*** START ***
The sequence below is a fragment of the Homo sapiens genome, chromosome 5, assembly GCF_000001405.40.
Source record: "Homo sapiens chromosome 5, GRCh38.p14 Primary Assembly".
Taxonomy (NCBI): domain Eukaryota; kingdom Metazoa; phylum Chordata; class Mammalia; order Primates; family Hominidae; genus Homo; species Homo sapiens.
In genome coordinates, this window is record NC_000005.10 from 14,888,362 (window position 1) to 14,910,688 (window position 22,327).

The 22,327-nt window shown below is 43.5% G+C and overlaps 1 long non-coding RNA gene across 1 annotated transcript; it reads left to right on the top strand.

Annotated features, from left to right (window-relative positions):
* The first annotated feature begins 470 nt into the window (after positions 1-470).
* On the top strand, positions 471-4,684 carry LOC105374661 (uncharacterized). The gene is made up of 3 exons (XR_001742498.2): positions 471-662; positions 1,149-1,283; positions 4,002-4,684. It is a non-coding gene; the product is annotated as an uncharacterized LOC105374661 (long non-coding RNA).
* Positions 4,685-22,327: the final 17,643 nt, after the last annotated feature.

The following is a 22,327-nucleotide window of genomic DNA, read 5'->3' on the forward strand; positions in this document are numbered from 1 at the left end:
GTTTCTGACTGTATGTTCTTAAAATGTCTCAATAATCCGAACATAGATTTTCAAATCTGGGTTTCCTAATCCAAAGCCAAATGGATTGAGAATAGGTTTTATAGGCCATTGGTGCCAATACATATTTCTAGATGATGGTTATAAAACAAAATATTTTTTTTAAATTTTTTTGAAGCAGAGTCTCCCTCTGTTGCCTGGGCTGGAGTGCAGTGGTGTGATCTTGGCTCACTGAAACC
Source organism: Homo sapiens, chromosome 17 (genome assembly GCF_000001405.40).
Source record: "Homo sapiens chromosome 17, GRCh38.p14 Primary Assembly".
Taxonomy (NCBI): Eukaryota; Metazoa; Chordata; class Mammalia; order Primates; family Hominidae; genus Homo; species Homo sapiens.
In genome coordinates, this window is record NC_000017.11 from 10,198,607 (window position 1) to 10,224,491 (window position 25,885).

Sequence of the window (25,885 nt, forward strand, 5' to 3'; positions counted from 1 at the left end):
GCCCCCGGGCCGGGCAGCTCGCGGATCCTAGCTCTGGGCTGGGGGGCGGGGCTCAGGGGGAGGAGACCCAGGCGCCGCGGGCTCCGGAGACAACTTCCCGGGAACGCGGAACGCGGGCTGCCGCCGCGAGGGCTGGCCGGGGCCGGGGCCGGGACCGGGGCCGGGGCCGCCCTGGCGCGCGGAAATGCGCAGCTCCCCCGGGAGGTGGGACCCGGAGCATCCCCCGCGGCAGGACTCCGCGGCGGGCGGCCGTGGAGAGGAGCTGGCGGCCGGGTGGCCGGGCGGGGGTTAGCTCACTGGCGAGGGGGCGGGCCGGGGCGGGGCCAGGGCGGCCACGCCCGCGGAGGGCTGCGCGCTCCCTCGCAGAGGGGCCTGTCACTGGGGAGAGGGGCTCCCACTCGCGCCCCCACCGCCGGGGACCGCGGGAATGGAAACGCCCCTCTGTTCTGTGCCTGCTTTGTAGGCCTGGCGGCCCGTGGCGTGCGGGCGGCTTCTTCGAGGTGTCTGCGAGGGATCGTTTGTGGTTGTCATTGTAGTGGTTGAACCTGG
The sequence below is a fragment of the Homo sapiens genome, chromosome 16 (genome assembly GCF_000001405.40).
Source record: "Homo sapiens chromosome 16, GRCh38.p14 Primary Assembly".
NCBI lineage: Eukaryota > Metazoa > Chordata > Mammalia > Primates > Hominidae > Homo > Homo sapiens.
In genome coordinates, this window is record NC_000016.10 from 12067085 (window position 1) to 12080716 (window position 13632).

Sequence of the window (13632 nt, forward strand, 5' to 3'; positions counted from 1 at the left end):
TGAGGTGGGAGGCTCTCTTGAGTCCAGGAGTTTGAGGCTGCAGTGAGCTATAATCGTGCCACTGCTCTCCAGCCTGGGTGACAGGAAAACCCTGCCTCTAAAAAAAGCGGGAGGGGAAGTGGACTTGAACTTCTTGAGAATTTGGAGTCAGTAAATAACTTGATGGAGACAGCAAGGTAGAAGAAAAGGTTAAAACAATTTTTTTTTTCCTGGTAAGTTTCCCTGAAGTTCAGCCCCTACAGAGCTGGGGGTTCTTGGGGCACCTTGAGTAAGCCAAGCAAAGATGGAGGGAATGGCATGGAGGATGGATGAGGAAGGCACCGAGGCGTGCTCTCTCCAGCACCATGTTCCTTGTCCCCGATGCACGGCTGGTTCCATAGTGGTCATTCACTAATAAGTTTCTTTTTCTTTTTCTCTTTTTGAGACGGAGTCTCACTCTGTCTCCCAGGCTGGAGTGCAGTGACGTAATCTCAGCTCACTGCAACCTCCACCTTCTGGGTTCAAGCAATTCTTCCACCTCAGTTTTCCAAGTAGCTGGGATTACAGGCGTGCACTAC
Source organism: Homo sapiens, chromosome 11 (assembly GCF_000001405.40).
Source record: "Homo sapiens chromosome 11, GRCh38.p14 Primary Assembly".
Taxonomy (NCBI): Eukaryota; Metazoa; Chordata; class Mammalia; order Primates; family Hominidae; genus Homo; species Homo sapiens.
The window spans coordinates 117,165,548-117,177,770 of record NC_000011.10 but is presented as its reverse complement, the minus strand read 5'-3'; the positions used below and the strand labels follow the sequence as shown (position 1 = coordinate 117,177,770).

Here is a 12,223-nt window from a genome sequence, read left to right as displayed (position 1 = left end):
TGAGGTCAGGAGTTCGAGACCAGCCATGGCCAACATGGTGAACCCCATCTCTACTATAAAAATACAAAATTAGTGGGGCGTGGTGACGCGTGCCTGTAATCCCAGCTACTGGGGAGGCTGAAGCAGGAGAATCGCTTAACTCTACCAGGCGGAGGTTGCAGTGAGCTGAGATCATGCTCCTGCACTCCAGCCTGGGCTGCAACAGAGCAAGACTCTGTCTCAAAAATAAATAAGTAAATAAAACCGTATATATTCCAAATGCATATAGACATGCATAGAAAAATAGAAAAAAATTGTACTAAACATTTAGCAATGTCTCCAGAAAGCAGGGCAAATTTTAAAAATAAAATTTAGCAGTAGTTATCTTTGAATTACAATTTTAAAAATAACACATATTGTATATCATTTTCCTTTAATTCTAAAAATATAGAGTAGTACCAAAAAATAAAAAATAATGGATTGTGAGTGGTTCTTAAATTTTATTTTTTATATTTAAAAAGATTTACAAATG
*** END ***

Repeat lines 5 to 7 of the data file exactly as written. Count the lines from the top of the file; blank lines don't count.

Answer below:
The 22,327-nt window shown below is 43.5% G+C and overlaps 1 long non-coding RNA gene across 1 annotated transcript; it reads left to right on the top strand.

Annotated features, from left to right (window-relative positions):
* The first annotated feature begins 470 nt into the window (after positions 1-470).